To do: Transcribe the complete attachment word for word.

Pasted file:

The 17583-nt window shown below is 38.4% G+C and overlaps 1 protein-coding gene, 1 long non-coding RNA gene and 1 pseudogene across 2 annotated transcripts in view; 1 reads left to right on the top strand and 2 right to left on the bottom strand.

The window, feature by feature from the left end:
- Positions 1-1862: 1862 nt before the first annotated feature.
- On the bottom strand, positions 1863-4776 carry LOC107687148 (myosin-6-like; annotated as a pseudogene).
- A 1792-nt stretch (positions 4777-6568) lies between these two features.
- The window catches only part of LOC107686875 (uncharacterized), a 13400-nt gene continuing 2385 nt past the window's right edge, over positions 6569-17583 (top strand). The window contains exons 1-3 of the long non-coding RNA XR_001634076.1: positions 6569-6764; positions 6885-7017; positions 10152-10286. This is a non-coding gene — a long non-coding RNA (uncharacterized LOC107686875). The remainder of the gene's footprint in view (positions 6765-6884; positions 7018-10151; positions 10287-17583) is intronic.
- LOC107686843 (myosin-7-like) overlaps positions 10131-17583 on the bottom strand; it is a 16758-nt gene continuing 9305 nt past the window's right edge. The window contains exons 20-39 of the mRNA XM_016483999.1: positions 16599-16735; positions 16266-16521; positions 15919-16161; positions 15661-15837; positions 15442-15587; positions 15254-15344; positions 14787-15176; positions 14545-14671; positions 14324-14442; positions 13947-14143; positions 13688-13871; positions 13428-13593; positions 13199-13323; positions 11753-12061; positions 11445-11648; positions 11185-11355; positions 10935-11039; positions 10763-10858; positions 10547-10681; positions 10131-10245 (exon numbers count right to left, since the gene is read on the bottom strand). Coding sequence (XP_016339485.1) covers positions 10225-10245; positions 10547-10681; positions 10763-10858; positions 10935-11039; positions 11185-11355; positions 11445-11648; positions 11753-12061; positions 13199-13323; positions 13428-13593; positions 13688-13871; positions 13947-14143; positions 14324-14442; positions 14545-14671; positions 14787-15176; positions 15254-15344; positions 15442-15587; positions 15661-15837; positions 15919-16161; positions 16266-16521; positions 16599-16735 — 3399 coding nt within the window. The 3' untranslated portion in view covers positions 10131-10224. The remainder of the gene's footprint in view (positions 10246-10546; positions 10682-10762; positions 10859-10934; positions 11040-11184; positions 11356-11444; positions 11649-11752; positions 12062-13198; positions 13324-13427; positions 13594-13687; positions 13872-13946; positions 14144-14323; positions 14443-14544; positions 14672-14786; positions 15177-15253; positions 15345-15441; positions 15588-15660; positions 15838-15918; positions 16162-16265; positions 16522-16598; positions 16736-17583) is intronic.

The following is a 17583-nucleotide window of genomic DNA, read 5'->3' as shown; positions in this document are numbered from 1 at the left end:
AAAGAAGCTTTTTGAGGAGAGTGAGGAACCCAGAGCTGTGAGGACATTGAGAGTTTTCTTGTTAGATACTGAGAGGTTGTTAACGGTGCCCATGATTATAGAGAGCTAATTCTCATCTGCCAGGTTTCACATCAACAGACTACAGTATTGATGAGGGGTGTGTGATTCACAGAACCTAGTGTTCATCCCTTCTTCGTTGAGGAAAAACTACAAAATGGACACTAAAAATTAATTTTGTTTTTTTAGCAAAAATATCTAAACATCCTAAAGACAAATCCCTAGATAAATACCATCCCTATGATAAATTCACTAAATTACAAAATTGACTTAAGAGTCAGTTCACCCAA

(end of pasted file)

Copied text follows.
The 17583-nt window shown below is 38.4% G+C and overlaps 1 protein-coding gene, 1 long non-coding RNA gene and 1 pseudogene across 2 annotated transcripts in view; 1 reads left to right on the top strand and 2 right to left on the bottom strand.

The window, feature by feature from the left end:
- Positions 1-1862: 1862 nt before the first annotated feature.
- On the bottom strand, positions 1863-4776 carry LOC107687148 (myosin-6-like; annotated as a pseudogene).
- A 1792-nt stretch (positions 4777-6568) lies between these two features.
- The window catches only part of LOC107686875 (uncharacterized), a 13400-nt gene continuing 2385 nt past the window's right edge, over positions 6569-17583 (top strand). The window contains exons 1-3 of the long non-coding RNA XR_001634076.1: positions 6569-6764; positions 6885-7017; positions 10152-10286. This is a non-coding gene — a long non-coding RNA (uncharacterized LOC107686875). The remainder of the gene's footprint in view (positions 6765-6884; positions 7018-10151; positions 10287-17583) is intronic.
- LOC107686843 (myosin-7-like) overlaps positions 10131-17583 on the bottom strand; it is a 16758-nt gene continuing 9305 nt past the window's right edge. The window contains exons 20-39 of the mRNA XM_016483999.1: positions 16599-16735; positions 16266-16521; positions 15919-16161; positions 15661-15837; positions 15442-15587; positions 15254-15344; positions 14787-15176; positions 14545-14671; positions 14324-14442; positions 13947-14143; positions 13688-13871; positions 13428-13593; positions 13199-13323; positions 11753-12061; positions 11445-11648; positions 11185-11355; positions 10935-11039; positions 10763-10858; positions 10547-10681; positions 10131-10245 (exon numbers count right to left, since the gene is read on the bottom strand). Coding sequence (XP_016339485.1) covers positions 10225-10245; positions 10547-10681; positions 10763-10858; positions 10935-11039; positions 11185-11355; positions 11445-11648; positions 11753-12061; positions 13199-13323; positions 13428-13593; positions 13688-13871; positions 13947-14143; positions 14324-14442; positions 14545-14671; positions 14787-15176; positions 15254-15344; positions 15442-15587; positions 15661-15837; positions 15919-16161; positions 16266-16521; positions 16599-16735 — 3399 coding nt within the window. The 3' untranslated portion in view covers positions 10131-10224. The remainder of the gene's footprint in view (positions 10246-10546; positions 10682-10762; positions 10859-10934; positions 11040-11184; positions 11356-11444; positions 11649-11752; positions 12062-13198; positions 13324-13427; positions 13594-13687; positions 13872-13946; positions 14144-14323; positions 14443-14544; positions 14672-14786; positions 15177-15253; positions 15345-15441; positions 15588-15660; positions 15838-15918; positions 16162-16265; positions 16522-16598; positions 16736-17583) is intronic.

The following is a 17583-nucleotide window of genomic DNA, read 5'->3' as shown; positions in this document are numbered from 1 at the left end:
AAAGAAGCTTTTTGAGGAGAGTGAGGAACCCAGAGCTGTGAGGACATTGAGAGTTTTCTTGTTAGATACTGAGAGGTTGTTAACGGTGCCCATGATTATAGAGAGCTAATTCTCATCTGCCAGGTTTCACATCAACAGACTACAGTATTGATGAGGGGTGTGTGATTCACAGAACCTAGTGTTCATCCCTTCTTCGTTGAGGAAAAACTACAAAATGGACACTAAAAATTAATTTTGTTTTTTTAGCAAAAATATCTAAACATCCTAAAGACAAATCCCTAGATAAATACCATCCCTATGATAAATTCACTAAATTACAAAATTGACTTAAGAGTCAGTTCACCCAA